So I'm going to suggest that the best answer is that I'm right and that this really is a compiler bug. While I see the point perfectly clearly, your explanation ignores the "params" keyword. In fact to use covariance this way, one MUST ignore the params keyword, as if it was unimportant. I postulate that there simply is no plausible explanation for compiling the code this way with Params present as a keyword on the type signature of Foo: to invoke your explanation you need to convince me that myClass[] should be type-matched to object[], but we shouldn't even be asking that question given the params construct. In fact, the more you think about this, the more clear that it is actually a genuine C# 5.0 compiler bug: the compiler is neglecting to apply the params keyword. The language spec doesn't actually need any change at all. I should get some kind of wierd badge, imho!

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Your analysis is incorrect; this is not a compiler bug. All of the other analyses are correct; Raymond Chen's answer is in my opinion the most clear of all of them. – Eric Lippert Mar 14 '12 at 21:48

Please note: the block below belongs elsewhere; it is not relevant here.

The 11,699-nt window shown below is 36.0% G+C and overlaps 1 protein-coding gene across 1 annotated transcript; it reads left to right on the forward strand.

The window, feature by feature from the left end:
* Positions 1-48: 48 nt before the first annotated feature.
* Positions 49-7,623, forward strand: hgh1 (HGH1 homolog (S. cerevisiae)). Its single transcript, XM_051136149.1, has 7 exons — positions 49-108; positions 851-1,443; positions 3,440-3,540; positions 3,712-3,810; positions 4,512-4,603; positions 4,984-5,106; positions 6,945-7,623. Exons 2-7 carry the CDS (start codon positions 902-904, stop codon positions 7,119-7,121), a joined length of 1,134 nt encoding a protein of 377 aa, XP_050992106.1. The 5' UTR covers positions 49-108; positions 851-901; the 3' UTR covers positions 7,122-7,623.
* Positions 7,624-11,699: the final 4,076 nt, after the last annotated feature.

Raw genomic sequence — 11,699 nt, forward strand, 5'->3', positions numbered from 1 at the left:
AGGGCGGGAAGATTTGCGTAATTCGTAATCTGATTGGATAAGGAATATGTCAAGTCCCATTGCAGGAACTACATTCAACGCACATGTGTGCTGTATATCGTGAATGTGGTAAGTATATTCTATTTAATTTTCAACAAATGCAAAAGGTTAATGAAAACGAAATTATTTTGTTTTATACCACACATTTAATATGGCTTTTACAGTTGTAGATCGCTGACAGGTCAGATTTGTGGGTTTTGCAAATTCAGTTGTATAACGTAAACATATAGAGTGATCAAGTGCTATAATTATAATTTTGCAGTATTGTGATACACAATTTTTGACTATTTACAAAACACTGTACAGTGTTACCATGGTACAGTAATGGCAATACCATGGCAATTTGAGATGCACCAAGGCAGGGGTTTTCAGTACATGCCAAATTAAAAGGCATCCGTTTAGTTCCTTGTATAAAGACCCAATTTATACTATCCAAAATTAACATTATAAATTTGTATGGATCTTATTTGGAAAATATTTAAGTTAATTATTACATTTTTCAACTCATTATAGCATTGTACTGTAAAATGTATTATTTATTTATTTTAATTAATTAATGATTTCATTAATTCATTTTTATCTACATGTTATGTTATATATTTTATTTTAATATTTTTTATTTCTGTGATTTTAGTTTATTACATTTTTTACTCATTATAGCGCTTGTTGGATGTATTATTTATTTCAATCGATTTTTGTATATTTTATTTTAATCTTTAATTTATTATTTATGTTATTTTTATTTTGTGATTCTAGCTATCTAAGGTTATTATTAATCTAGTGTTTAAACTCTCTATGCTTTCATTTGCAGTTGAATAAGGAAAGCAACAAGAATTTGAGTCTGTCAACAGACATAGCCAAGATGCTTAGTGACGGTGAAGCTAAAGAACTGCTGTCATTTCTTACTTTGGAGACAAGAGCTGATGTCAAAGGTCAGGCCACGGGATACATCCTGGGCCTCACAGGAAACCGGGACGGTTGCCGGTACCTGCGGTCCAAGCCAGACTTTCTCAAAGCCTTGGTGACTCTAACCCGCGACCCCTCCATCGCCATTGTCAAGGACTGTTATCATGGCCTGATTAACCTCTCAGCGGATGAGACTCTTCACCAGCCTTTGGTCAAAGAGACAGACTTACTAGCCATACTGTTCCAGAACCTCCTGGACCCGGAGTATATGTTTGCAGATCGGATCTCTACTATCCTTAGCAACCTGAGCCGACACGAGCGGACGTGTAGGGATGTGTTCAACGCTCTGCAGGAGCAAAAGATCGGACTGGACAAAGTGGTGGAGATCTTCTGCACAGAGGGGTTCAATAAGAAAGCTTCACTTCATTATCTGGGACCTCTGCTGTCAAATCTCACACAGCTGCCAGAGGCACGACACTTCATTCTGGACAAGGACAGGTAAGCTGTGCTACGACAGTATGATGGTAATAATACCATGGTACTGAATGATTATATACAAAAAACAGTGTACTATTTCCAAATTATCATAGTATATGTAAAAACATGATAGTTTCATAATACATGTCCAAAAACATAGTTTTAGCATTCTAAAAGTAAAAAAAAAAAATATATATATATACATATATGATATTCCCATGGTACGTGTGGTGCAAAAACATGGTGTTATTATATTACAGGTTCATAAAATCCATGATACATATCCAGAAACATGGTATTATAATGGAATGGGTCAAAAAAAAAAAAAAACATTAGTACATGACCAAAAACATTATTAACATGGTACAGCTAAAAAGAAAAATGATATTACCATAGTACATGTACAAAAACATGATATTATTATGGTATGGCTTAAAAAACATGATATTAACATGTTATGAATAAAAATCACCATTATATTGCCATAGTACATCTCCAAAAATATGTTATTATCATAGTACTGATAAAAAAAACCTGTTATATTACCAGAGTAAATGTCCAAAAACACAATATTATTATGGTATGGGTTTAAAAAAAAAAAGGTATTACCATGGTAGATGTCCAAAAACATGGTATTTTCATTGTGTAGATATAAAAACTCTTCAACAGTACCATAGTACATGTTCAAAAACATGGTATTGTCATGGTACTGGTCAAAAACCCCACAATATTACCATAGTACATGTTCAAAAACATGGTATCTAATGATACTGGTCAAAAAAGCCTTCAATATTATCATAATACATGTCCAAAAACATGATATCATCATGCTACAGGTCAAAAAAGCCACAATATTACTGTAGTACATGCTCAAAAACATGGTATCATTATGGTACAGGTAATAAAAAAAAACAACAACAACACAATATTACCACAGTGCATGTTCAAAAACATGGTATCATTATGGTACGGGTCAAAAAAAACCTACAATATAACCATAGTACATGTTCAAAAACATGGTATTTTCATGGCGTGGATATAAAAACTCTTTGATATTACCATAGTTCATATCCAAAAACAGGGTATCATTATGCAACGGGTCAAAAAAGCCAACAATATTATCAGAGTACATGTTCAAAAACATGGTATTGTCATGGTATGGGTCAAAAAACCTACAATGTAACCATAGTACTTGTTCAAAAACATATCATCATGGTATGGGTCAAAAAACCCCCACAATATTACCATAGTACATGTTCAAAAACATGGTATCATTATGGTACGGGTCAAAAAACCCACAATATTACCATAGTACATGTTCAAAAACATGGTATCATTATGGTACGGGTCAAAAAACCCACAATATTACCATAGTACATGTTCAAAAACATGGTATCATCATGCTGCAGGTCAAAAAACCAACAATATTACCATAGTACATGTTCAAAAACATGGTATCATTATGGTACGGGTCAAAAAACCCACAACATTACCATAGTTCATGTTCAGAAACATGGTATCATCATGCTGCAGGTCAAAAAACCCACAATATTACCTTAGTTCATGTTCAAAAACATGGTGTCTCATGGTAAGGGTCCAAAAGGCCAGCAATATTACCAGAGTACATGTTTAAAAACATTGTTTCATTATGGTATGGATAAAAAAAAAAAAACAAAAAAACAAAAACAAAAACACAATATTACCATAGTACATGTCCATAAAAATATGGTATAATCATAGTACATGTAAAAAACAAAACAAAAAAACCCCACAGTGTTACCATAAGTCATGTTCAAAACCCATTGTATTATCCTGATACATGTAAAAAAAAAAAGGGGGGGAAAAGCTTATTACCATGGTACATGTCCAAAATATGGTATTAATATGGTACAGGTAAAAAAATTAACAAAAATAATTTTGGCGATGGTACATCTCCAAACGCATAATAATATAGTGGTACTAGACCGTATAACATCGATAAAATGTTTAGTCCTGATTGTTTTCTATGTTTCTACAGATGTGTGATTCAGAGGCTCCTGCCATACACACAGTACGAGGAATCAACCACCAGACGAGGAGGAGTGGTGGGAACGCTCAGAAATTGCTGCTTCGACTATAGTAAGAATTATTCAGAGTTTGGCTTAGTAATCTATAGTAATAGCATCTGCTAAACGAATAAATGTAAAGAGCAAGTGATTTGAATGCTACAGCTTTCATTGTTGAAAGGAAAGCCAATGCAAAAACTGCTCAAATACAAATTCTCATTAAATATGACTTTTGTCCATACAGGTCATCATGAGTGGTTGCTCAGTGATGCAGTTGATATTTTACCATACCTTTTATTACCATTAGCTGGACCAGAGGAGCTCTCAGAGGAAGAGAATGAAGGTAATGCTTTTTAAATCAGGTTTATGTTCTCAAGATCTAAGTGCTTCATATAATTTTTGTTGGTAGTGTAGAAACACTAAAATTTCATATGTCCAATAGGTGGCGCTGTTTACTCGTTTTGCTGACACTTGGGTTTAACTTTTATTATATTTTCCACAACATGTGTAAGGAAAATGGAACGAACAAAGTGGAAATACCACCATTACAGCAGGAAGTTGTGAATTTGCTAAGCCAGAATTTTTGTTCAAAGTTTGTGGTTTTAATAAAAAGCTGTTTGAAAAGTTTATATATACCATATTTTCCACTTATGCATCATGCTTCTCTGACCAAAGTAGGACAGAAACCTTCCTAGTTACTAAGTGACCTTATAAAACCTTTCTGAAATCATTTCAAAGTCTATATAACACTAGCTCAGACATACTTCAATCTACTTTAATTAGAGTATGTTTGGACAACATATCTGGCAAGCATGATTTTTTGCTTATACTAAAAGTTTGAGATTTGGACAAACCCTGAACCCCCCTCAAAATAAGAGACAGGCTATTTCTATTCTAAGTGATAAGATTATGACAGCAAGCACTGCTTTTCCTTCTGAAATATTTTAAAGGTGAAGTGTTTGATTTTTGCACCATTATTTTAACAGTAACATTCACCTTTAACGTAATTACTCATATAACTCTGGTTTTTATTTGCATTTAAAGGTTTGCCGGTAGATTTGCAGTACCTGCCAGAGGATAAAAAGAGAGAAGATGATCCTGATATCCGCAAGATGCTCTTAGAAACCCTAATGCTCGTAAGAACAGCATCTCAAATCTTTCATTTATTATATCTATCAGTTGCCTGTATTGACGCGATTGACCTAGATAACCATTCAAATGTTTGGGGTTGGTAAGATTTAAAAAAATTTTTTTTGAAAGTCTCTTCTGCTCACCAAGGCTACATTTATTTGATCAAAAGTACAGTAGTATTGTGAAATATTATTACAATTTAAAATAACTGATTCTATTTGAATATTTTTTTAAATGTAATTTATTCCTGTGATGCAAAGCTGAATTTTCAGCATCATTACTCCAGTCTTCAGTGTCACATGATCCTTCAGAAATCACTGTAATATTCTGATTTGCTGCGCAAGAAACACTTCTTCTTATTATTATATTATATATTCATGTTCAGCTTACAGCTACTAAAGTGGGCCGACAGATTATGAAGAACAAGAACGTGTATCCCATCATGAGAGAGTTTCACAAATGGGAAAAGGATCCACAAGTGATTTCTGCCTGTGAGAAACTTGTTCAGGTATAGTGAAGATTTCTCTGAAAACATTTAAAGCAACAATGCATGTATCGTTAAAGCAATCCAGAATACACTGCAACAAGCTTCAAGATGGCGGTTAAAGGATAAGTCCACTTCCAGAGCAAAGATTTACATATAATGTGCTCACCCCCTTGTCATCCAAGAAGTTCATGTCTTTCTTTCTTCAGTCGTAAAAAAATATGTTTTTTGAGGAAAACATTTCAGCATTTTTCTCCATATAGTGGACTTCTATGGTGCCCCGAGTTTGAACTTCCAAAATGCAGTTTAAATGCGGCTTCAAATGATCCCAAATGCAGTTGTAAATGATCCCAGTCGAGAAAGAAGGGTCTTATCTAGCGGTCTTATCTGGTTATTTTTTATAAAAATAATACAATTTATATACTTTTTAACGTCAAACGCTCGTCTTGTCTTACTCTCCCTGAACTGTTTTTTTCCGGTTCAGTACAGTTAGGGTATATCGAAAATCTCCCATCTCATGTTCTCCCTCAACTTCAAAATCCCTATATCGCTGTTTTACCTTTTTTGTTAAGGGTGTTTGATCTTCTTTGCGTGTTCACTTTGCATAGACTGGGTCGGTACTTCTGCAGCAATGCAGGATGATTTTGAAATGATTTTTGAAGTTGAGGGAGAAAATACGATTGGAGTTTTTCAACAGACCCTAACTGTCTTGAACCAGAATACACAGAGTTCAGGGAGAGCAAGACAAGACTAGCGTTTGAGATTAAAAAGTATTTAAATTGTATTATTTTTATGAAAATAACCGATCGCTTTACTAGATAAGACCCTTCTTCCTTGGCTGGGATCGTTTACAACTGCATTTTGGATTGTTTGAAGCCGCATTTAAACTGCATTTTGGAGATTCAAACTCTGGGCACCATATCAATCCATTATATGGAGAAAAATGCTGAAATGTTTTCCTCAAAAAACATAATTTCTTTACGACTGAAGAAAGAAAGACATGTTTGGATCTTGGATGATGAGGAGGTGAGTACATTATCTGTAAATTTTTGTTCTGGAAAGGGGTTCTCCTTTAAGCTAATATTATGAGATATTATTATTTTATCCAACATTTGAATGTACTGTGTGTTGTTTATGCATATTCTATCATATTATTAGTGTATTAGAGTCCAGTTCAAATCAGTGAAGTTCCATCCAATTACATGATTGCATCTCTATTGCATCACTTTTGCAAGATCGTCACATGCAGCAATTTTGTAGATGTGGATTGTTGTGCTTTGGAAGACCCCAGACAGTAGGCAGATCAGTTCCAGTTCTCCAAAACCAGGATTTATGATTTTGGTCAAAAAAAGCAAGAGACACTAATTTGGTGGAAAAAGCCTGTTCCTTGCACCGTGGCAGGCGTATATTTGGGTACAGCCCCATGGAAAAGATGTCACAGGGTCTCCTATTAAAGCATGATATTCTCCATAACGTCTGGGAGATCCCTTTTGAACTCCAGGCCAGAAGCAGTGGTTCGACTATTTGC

@KenBirman: It is identical to an invocation of a method not using the params keyword. As Raymond correctly said, if a method is applicable in both its normal (ignore params) and its expanded (use params) form then the normal form wins. (Also, be careful. I suspect that "type argument" does not mean what you think it means.) – Eric Lippert Mar 14 '12 at 22:10
@KenBirman: Perhaps a justification will help. int M(bool b, params string[] p) { return b ? N(p) : O(p); } int N(params object[] q) {...} int O(params object[] r) {...}. The calls to N and O are applicable in their normal form. Obviously it would be a bug here to pass new object[] { p } as the argument to N or O. If we do not allow you to call N or O in normal form then it becomes impossible to write the method M. – Eric Lippert Mar 14 '12 at 22:17
Ken, in @EricLippert's example, N and O might be part of the class's public surface, and might need params for that reason, or might be library methods outside the programmer's control. The way out would be to consider the argument list (params object[] x) to be distinct from (object[] x) for the purpose of overload resolution. I suspect that would introduce more cost than benefit. For one thing, the params version of every such method would look the same: T M(params object[] a) { return M(a); } T M(object[] a) { // ... real logic here ... – phoog Mar 15 '12 at 14:35
@KenBirman, you are free to disagree how C# should behave. But that does not make the current behavior a bug. – svick Apr 3 '12 at 11:31